Ever wake up trying to remember what day it is? Trying to figure out whether you had just gone down for a quick nap, or had been asleep for 14 hours straight? What about waking up with the vague feeling that you had already been half-awake, and only become fully awake when you realize there is a pressing stimulus? That is what it was like for me when I woke up, wrapped in my blankets, with a vague light coming through the venetian blinds of my room, a light that could be from a cloudy morning or a falling evening. I had the feeling that there was something to do, something I was forgetting. And I also realized there was an intermittent light knocking, which I concluded after a minute of staring at my window, must be coming from my front door.
I pulled the covers off and saw that I was wearing pajamas, so I was in a good state to answer the door. I slipped my feet into my slippers by my bedside, and left my room. My living room looked normal, if a little messy. Whatever was worrying me wasn't a house problem, there wasn't a swimming pool full of beer on my living room floor or a pile of rancid chicken bones on my kitchen counter. There did seem to be a lot of paper all over my coffee table, bills maybe. I hope that I hadn't been forgetting to pay something. I was hoping that the knocking on the door wasn't someone coming to disconnect my water or repossess me house.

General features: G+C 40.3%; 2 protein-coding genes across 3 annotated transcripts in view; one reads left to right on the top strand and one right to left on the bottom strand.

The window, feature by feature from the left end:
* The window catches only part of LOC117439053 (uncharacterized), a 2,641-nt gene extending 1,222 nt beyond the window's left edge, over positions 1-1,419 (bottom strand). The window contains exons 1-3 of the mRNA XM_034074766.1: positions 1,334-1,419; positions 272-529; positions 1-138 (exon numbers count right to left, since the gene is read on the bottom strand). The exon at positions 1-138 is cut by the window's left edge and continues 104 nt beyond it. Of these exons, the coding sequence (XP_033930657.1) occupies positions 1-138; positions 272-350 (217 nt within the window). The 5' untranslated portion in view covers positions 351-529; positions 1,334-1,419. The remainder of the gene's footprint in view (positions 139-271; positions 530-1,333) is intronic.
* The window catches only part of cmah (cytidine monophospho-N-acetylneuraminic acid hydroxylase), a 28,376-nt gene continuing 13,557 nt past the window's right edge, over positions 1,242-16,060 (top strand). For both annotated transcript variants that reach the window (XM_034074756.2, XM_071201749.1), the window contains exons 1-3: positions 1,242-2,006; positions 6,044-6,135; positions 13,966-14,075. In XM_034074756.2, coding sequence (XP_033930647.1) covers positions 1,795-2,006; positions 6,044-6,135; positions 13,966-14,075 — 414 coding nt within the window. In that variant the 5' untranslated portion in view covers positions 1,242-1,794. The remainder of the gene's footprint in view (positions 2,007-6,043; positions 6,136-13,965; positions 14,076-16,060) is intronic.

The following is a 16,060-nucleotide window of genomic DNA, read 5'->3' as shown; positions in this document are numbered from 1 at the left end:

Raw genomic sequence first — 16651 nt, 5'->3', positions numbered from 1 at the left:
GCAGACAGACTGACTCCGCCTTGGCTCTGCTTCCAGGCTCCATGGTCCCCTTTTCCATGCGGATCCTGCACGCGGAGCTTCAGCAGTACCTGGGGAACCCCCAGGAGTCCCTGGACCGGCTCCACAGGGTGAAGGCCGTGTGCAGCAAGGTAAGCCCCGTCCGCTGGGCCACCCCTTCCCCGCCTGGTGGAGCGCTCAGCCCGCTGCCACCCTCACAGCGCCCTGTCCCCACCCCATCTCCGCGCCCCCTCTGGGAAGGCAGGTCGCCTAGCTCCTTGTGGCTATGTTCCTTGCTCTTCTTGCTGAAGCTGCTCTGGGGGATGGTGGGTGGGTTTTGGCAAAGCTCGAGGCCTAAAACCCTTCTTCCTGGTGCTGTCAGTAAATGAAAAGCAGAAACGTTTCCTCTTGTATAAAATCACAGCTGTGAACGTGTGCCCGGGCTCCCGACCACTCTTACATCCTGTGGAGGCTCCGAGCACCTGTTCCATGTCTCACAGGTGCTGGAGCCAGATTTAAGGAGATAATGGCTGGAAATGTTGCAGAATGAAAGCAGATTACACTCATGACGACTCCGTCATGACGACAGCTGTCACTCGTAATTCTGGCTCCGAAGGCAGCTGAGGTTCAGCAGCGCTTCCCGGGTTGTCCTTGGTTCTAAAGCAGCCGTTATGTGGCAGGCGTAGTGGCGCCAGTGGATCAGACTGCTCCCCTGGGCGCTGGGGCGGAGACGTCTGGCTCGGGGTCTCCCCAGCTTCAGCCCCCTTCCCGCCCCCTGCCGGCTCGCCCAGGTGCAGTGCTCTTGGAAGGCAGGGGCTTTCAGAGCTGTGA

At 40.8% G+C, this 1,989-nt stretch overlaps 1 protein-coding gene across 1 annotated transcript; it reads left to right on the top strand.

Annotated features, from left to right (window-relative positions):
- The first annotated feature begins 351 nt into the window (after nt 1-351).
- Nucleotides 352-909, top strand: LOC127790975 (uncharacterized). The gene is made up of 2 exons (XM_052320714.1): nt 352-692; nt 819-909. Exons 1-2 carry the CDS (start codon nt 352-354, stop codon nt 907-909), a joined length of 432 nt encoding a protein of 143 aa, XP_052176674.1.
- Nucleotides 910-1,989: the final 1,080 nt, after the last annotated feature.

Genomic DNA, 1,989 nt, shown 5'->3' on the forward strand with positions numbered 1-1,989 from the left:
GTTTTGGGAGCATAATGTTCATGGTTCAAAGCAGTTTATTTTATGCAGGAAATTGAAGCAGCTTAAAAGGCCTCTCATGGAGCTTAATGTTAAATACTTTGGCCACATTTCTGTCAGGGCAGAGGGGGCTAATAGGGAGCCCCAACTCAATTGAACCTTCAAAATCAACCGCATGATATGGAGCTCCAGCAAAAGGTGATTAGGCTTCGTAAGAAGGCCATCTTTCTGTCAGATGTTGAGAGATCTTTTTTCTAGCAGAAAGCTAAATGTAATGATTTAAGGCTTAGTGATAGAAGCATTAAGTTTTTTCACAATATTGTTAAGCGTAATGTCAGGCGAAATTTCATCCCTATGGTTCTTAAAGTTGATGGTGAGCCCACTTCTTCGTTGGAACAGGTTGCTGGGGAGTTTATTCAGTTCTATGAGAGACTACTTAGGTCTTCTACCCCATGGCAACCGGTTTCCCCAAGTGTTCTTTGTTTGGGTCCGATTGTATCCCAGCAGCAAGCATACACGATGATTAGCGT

I probably should have been worried that I couldn't remember. I also probably should have looked out the peephole in the door to see who my visitors were, but instead I just opened my door, and found myself looking at two very official looking people. The notion that I might have royally messed up recently surged forward in my mind.
There were two of them, a man wearing a black suit and tie, but lacking the sunglasses, earpiece or slicked back hair that I might have expected. The woman was wearing a black skirt and jacket, and had her blonde hair pulled back into a severe bun. I looked in their eyes, my body half flinching, expecting a tackling and handcuffs. Instead, their eyes seemed to show some hesitancy, like they didn't know what was going on either.
“Hello. My name is Christine Candal, and this is Jeremy Black, May we come in?”
Not knowing what was going on, I nodded and gestured them to my couch. The living room looked dark, and the couch had old newspapers covering it. They didn't seem to mind, they just scooped them away and settled in. I realized they were looking right at my bong, on my faux mantelpiece, and was hoping they weren't here to arrest me for that.